Other packaging materials, such as glass or aluminum, do not necessarily have greater environmental benefits: glass, for example, is heavier so transporting it has a higher carbon impact than plastic film.

The single-use plastics tax could be effective on products where there is a viable alternative for consumer use, such as reusable coffee cups. In this case, the consumer can choose to bring a reusable cup and avoid paying the tax; or if they prefer the convenience of not bringing a cup, they can pay the tax, which is then used to pay for the recovery and recycling of the single-use packaging.

Extended Producer Responsibility
McKinlay concludes that both approaches have their merits. They could help improve recycling rates, but not significantly in his view. He believes a more effective solution would be Extended Producer Responsibility schemes that would encourage brands to design for end of life in exchange for reduced compliance fees, and so improve the "recyclability" of their packaging.

He tells FoodIngredientsFirst that “the DRS is good but it will never be collecting massive tonnages of material and the tax on plastic can just be unfair at times, for example of essential consumer items. EPR can be used to encourage the brands, retailers and converters to design for recycling, like a set fee for all packaging and then if you can demonstrate that it’s been designed for future life then perhaps you pay less tax.”

“If you use the money from the taxes to invest in the infrastructure for collecting and sorting of the material, then you will encourage the recycling sector. If you’re also encouraging the brands and converters to use recycled materials, then it will provide a secure market for recycling. One of the biggest problems is when the virgin prices drop below the rate of recycled material and cause recyclers to go bust.”

McKinley is of the opinion that, most importantly, behavioral change from consumers and industry is the key to unlocking economic and environmental benefits for all.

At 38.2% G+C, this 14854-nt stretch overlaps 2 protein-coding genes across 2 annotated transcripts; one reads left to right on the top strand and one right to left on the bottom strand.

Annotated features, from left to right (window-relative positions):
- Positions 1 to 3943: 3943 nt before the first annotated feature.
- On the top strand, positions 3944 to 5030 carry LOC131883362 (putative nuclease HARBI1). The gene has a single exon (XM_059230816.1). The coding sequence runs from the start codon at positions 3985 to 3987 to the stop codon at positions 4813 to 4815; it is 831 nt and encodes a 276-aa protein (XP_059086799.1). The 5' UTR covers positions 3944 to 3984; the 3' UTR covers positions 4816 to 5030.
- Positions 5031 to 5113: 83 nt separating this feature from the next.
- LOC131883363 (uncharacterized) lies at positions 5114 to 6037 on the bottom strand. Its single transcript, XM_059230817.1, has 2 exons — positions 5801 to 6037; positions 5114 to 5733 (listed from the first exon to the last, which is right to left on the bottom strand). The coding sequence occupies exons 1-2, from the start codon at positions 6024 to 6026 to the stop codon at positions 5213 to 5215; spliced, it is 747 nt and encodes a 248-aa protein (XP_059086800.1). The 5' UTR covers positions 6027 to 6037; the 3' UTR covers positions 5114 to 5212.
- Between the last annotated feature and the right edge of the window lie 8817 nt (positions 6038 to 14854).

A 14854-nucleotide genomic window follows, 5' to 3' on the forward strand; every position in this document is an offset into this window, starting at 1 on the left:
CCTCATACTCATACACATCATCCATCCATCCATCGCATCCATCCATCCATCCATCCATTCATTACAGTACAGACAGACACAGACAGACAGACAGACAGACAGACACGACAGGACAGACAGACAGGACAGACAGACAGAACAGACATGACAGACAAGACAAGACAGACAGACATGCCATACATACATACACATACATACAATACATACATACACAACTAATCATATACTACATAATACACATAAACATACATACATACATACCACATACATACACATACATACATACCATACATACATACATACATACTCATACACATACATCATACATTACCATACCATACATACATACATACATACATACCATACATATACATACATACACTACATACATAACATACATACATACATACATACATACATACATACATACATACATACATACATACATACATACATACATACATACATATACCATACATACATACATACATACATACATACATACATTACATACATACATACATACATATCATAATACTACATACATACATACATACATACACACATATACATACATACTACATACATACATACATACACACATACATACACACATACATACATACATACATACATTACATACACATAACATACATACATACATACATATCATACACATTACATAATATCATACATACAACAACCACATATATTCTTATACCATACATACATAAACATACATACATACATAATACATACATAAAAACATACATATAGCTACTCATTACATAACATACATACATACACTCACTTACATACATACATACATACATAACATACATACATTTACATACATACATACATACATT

He tells FoodIngredientsFirst: “There needs to be an understanding from the consumer that plastic can have a value, but it needs to be kept clean, and you shouldn’t be putting nappies and dirty food packaging in your recycling – the consumer has to participate in the schemes that are implemented. In the UK, people say that they are happy to use DRSs, but will they actually participate?”

“From the sector as a whole, there needs to be more focus of higher quality sourcing facilities, because we are too reliant on exporting low-quality materials and still classing that as recycling, not knowing what would happen when it reached its destination. There needs to be an appreciation that the whole operation will cost money – nobody will get rich off recycling packaging waste. There need to be economic and legislative drivers from the government to push recycling.”

McKinley also stressed that the role of packaging in fighting food waste must not be forgotten: “Plastic and other packaging types serve a vital function in delivering the food we need. Recycling is not the only issue at hand. The benefits of packaging seemed to be well understood a few years ago but now forgotten with the increased media coverage around plastic pollution. I think if we see plastic-free food aisles we will see a big spike in food waste.”

The battle against plastic waste continues to gain momentum, with the UK joining a growing list of European nations to introduce a deposit-return scheme on plastic and other material containers. UK Chancellor, Philip Hammond, also recently confirmed plans to launch a public tax consultation on single-use plastics. Meanwhile, the EU has officially integrated a circular plastic economy approach as part of their 2030 recyclability targets, while Iceland became the first UK supermarket to go plastic-free on all own brand products.

By Joshua Poole

This feature is provided by FoodIngredientsFirst's sister website, PackagingInsights.